For two weeks, the length of her father’s vacation, they join an anthropology course set to reenact life in simpler times. They are surrounded by forests of birch and rowan; they make stew from foraged roots and hunted rabbit. The students are fulfilling their coursework; Silvie’s father is fulfilling his lifelong obsession. He has raised her on stories of early man, taken her to witness rare artifacts, recounted time and again their rituals and beliefs―particularly their sacrifices to the bog. Mixing with the students, Silvie begins to see, hear, and imagine another kind of life, one that might include going to university, traveling beyond England, choosing her own clothes and food, speaking her mind.

The ancient Britons built ghost walls to ward off enemy invaders, rude barricades of stakes topped with ancestral skulls. When the group builds one of their own, they find a spiritual connection to the past. What comes next but human sacrifice?

A story at once mythic and strikingly timely, Sarah Moss’s Ghost Wall urges us to wonder how far we have come from the “primitive minds” of our ancestors.

 

16. Normal People by Sally Rooney

 

 

Image VIA AMAZON

 

Goodreads: Connell and Marianne both grow up in the same town in rural Ireland. The similarities end there; they are from very different worlds. But they both get places to study at university in Dublin, and a connection that has grown between them despite the social tangle of school lasts long into the following years.

 

Start your woman’s history month right! Enjoy these tasteful reads!

 

Featured Image Via Stylist.co.uk
Bookstr's Three to Read: 'The Border' by Don Winslow, 'The Last Romantics' by Tara Conklin, 'Women' by Mihail Sebastian

Bookstr’s Three to Read This Week 3/1/19

3toRead

February may be over, but winter definitely isn’t. Fortunately, there’s an easy remedy: book, fireplace, blanket, hot beverage of your choice. We’d advise you to kick back and relax… but some of these books are certain to get your heart racing. This week, we’ve got a timely and incisive look at the war on drugs, an exploration into the enduring value of art, and a classic rediscovered after nearly eighty years.

Here are Bookstr’s Three to Read: the three books we’ve picked for you to read this week!

 

Our Hot Pick

 

'The Border' Don Winslow

 

Synopsis:

What do you do when there are no borders?  When the lines you thought existed simply vanish?  How do you plant your feet to make a stand when you no longer know what side you’re on?

For over forty years, Art Keller has been on the front lines of America’s longest conflict: The War On Drugs. His obsession to defeat the world’s most powerful, wealthy, and lethal kingpin—the godfather of the Sinaloa Cartel, Adán Barrera—has left him bloody and scarred, cost him people he loves, even taken a piece of his soul.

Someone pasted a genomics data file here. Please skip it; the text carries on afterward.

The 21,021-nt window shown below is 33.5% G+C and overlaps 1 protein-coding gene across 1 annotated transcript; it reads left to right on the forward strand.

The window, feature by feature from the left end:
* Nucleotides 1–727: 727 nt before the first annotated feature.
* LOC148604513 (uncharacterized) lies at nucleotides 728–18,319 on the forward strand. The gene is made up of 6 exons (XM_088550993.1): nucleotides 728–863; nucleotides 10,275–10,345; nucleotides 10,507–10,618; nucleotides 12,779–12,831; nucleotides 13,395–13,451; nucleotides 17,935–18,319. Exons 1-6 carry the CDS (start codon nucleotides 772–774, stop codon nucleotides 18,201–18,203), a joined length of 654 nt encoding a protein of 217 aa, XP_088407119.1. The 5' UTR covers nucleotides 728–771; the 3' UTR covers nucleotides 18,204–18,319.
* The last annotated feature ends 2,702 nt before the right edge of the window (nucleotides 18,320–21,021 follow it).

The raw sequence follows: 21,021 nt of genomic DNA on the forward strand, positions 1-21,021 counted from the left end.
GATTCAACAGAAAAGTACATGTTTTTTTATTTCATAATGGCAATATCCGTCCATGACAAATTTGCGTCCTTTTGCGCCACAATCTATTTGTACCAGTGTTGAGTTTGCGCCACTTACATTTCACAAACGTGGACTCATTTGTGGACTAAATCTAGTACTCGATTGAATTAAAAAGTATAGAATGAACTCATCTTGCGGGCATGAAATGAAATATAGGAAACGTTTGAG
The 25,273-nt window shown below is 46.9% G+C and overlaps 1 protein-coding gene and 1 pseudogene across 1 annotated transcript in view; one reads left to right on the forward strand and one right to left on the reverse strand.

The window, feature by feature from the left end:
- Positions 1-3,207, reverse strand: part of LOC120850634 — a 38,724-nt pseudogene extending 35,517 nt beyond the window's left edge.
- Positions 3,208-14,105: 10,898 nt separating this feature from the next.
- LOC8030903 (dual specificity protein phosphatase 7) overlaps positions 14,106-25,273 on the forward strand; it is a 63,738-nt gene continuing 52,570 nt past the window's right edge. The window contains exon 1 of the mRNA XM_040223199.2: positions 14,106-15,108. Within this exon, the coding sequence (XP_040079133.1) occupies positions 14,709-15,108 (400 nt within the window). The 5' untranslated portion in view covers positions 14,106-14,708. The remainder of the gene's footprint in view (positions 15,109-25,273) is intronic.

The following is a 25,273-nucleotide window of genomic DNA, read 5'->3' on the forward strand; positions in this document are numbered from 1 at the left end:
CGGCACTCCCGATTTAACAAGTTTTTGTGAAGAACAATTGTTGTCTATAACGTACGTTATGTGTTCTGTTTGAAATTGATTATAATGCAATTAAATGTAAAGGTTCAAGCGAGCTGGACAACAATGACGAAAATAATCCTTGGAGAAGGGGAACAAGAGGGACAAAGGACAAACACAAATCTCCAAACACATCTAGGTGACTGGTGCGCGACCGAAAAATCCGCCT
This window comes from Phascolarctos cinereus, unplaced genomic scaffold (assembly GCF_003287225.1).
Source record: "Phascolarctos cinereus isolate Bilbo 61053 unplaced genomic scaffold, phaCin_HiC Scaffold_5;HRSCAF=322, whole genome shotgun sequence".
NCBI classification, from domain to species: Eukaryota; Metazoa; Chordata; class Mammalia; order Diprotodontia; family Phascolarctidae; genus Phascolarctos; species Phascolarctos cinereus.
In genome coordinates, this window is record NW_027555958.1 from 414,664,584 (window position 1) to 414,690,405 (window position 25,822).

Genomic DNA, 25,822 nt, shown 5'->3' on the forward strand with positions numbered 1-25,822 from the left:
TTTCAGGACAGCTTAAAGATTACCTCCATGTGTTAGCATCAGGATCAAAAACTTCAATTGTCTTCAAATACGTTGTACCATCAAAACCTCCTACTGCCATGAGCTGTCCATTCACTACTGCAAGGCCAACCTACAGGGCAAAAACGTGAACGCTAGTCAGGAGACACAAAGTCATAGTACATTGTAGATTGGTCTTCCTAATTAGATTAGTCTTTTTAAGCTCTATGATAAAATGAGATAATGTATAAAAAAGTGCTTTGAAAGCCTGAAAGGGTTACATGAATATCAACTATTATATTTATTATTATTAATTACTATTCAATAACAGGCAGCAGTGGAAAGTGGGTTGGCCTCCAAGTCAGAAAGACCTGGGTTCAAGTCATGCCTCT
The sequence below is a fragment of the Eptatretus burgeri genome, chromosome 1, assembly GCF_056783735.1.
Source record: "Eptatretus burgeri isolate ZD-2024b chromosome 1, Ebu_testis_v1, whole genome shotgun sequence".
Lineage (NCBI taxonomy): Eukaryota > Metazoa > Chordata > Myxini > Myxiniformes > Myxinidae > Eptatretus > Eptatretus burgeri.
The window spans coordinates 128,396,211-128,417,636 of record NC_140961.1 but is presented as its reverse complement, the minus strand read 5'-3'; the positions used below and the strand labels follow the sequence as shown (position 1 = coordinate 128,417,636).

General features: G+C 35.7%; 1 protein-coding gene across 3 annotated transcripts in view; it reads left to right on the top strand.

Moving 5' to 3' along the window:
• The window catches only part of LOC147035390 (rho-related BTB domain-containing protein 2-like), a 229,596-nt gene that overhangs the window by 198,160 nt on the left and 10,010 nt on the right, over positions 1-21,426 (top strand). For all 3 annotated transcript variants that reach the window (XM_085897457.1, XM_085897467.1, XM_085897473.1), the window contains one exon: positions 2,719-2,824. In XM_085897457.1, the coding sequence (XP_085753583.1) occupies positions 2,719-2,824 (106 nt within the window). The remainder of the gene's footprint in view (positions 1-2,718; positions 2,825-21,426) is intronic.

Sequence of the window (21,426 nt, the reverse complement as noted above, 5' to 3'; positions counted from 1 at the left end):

Now Keller is elevated to the highest ranks of the DEA, only to find that in destroying one monster he has created thirty more that are wreaking even more chaos and suffering in his beloved Mexico. But not just there.

Barrera’s final legacy is the heroin epidemic scourging America. Throwing himself into the gap to stem the deadly flow, Keller finds himself surrounded by enemies—men that want to kill him, politicians that want to destroy him, and worse, the unimaginable—an incoming administration that’s in bed with the very drug traffickers that Keller is trying to bring down.

Art Keller is at war with not only the cartels, but with his own government. And the long fight has taught him more than he ever imagined. Now, he learns the final lesson—there are no borders.

In a story that moves from deserts south of the border to Wall Street, from the slums of Guatemala to the marbled corridors of Washington, D.C., Winslow follows a new generation of narcos, the cops that fight them, the street traffickers, the addicts, the politicians, money-launderers, real-estate moguls and mere children fleeing the violence for the chance of a life in a new country.

Why?

Don Winslow‘s The Border is much more than your average crime novel—in terms of accolades and subject matter. Stephen King called Winslow’s writing “balls-to-the-wall,” which means you’re pretty much guaranteed to put your nose to the book. A former investigator and antiterrorist trainer himself, Winslow is familiar with the darkness he portrays. But darkness isn’t all Winslow uncovers: throughout the novel, he explores how to live “decently in an indecent world,” searching for humanity amidst the violence and desperation of the drug trade and addictions that come with it. Winslow’s complex portrait of the drug trade and those involved on both sides of the border.

As interested as the novel is in the intricacies of human nature, it’s also a thorough examination of phenomena and institutions: the opioid epidemic, the war on drugs, the U.S. border. Politically incisive and deeply human, this astounding conclusion to Winslow’s best-selling trilogy is as relevant as it is intoxicating.

 

Our Coffee Shop Read

 

'The Last Romantics' by Tara Conklin

 

Synopsis:

When the renowned poet Fiona Skinner is asked about the inspiration behind her iconic work, The Love Poem, she tells her audience a story about her family and a betrayal that reverberates through time.